3 Steps towards Optimism

November 29, 2018

 

A well-known Cherokee story illustrates beautifully the search for balance between the forces of optimism and pessimism:

 

An old Cherokee is teaching his grandson about life. “A fight is going on inside me,” he says to the boy. “It’s a terrible fight between two wolves. One is evil; he is anger, envy, sorrow, regret, greed, arrogance, self-pity, guilt, resentment, inferiority, lies, false pride, superiority, and ego.”

He continues, “The other is good; he is joy, peace, love, hope, serenity, humility, kindness, benevolence, empathy, generosity, truth, compassion, and faith. The same fight is going on inside you and inside every other person, too.”

 

The grandson thinks about it for a minute and then asks his grandfather, “Which wolf will win?”

The old Cherokee simply replies, “The one you feed.”

 

I don’t want to try to convince you to choose an optimistic attitude. I already went through that as a life coach when I learned that I cannot help anyone who isn’t willing to change. My experience is that one first has to be fed up with something to be motivated to change. If the following list of benefits of choosing to be an optimist doesn’t convince you, it’s very likely that nothing will.

 

 

BENEFITS TO BECOMING AN OPTIMIST

 

Healthier Than the Majority - In a study of more than 5,100 adults, researchers from the University of Illinois found that those who were the most optimistic were 76% more likely to have health scores in an ideal range. In addition, optimists had significantly better blood sugar and cholesterol levels, exercised more, had healthier body mass indices, and were less likely to smoke than pessimists. This isn’t an opinion; it’s a fact.

 

Dr. Richard Davidson, Author of The Emotional Life of Your Brain, and founder of the University of Wisconsin’s Centre for Investigating Healthy Minds affects says our emotional life affects how susceptible we are to stress. He also adds “Our emotional style also affects physical health. It has physiological consequences that, in turn, have important downstream effects on the function of our respiratory, immune, cardiovascular, gastrointestinal and endocrine systems – in short, on health below the neck. I would go so far as to assert that of all forms of human behavior and psychological states, the most powerful influence on our physical health is our emotional life.”

 

Expansion and Growth - Optimist are hopeful for the future; as a result, they’re willing to risk more and go after their dreams and goals. They’re willing to leave their comfort zone because they feel confident it will be for the better.

 

Grow Resilient - Taking setbacks as opportunities is a characteristic of an optimist. This’s perhaps one of the most important qualities for success overall.

• Increase Longevity - Of the five longest living societies on the planet, the Okinawan people have been studied most by longevity scientists, as they commonly live to be over 100 and some over 110. One of the factors that the scientist attribute to the Okinawan’s longevity is their optimism. Instead of worrying, Okinawans say “Everything will turn out fine.” Would you like to live longer? Become an optimist.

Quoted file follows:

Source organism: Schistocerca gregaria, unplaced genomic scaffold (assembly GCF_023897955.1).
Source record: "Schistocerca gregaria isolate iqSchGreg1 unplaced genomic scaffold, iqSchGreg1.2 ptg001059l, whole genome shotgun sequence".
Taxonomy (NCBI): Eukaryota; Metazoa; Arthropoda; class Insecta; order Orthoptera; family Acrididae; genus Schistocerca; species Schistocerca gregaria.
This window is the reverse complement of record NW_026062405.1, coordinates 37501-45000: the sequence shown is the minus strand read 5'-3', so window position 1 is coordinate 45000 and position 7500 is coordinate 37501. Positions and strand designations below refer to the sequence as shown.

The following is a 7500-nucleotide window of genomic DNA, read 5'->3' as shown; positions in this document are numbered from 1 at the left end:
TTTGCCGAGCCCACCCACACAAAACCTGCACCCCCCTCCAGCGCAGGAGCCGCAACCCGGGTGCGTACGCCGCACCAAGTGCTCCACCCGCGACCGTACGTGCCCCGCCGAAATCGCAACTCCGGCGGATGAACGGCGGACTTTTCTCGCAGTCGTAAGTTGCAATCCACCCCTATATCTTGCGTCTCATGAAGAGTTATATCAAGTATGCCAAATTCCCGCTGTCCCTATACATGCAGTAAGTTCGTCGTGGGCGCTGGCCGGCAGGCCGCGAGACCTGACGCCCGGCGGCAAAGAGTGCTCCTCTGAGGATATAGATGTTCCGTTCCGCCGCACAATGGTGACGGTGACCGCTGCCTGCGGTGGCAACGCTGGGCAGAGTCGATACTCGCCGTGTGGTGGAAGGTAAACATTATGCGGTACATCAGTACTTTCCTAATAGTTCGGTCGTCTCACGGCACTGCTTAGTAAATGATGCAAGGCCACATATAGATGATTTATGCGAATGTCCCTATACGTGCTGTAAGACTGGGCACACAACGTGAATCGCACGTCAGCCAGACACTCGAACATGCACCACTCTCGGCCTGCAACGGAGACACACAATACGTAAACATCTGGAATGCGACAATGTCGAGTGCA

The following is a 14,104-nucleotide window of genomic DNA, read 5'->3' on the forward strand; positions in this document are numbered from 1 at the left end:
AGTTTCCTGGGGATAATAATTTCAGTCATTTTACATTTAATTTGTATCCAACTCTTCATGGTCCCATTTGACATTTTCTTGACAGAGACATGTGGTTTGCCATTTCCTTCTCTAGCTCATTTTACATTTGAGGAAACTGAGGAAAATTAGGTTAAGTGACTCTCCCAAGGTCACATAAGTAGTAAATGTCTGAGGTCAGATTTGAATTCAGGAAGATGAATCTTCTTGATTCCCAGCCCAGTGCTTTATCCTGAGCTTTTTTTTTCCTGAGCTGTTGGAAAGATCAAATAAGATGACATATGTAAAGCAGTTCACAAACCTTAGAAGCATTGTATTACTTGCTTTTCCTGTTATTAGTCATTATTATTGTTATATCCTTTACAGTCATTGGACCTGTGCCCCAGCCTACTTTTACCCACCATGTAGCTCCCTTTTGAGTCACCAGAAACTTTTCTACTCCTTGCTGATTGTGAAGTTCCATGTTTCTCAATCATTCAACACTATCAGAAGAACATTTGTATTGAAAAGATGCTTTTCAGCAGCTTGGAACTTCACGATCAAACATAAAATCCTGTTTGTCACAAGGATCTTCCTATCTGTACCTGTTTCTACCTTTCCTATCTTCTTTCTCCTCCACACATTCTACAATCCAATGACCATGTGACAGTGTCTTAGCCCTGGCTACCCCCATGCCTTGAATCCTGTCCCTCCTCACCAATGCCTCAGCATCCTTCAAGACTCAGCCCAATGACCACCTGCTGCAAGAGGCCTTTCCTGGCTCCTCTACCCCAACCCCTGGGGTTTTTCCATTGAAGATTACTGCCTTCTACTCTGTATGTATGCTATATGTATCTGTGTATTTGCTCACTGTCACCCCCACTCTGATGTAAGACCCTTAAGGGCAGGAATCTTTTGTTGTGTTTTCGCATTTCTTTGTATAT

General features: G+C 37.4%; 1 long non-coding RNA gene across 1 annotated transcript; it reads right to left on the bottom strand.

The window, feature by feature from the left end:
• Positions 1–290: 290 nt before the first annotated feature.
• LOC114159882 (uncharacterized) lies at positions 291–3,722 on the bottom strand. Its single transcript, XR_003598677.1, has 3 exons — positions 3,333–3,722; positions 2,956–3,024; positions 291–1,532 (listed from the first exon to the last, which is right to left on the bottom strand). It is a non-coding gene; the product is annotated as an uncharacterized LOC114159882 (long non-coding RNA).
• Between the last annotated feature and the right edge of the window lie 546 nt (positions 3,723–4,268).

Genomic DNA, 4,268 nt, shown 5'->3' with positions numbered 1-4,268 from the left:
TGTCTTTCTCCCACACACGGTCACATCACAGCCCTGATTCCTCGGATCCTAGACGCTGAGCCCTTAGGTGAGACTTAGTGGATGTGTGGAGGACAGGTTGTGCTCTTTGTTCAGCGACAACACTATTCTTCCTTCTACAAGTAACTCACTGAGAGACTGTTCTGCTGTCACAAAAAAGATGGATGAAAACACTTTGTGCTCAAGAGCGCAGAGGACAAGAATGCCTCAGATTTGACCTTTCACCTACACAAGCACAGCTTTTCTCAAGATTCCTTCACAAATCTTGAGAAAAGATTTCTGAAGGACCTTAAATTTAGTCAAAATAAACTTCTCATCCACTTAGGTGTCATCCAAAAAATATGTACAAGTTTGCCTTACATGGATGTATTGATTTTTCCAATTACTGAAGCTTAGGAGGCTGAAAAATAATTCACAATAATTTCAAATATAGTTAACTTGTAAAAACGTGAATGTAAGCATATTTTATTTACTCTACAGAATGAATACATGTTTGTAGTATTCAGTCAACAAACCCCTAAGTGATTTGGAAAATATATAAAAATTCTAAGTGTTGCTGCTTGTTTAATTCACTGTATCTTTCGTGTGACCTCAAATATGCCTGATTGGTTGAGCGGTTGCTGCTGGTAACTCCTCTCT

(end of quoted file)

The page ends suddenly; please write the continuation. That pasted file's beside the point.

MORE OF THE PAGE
Promotes Positive Relationships - An optimist trusts others more easily than a pessimist does. An optimist expects the best of people, while a pessimist sees others in distrust. This trust is another longevity factor of Okinawans.

 

More Happiness - When we’re hopeful, confident, and resilient, undoubtedly, we’ll experience less worries and frustrations, which will result in a happier life.

 

Promotes Self-Confidence - Optimists trust themselves and their abilities more than pessimists.

Optimism is simply the best choice.

 

 

STEPS TO TURN TO OPTIMISM

 

1. Awareness

First you need to become aware of your tendencies. Most people believe they’re optimists, but they’re not. Waking up to it isn’t as easy as it sounds. It requires ongoing observations of your thoughts and actions. There are many ways to do this; one of them is observing your life. Do you suffer from stress-related symptoms such as anxiety, insomnia, emotional eating, headaches, etc.? You might be seeing your life and future from a place of pessimism. 

 

We tend to think a pessimist is a crabby person, but a sweet person can be a “worrier,” or a perfectionist always searches for flaws. With every personality, there’s always room to become more optimistic.

 

2. Decision

You need to desire to leave your old ways, your negative views of a gloomy world. You must make a decision and act on it.

 

3. Self-Discipline

Optimism is a habit wired in the brain. Fortunately, habits can be learned. The best way to create new habit is through self-discipline. When you wake up in the morning to go to work but don’t feel like going, what do you do? You go anyway, right? At least, most of the time; otherwise, you’d lose your job. Self-discipline is the ability to do what you said you would do in spite of how you feel about it.

 

So, anytime you see yourself being pessimistic about your future or a particular situation, direct your thoughts and your actions with self-discipline towards optimism.

 

 

 

“A pessimist sees the difficulty in ever opportunity; an optimist sees the opportunity in every difficulty.” —Winston Churchill

 

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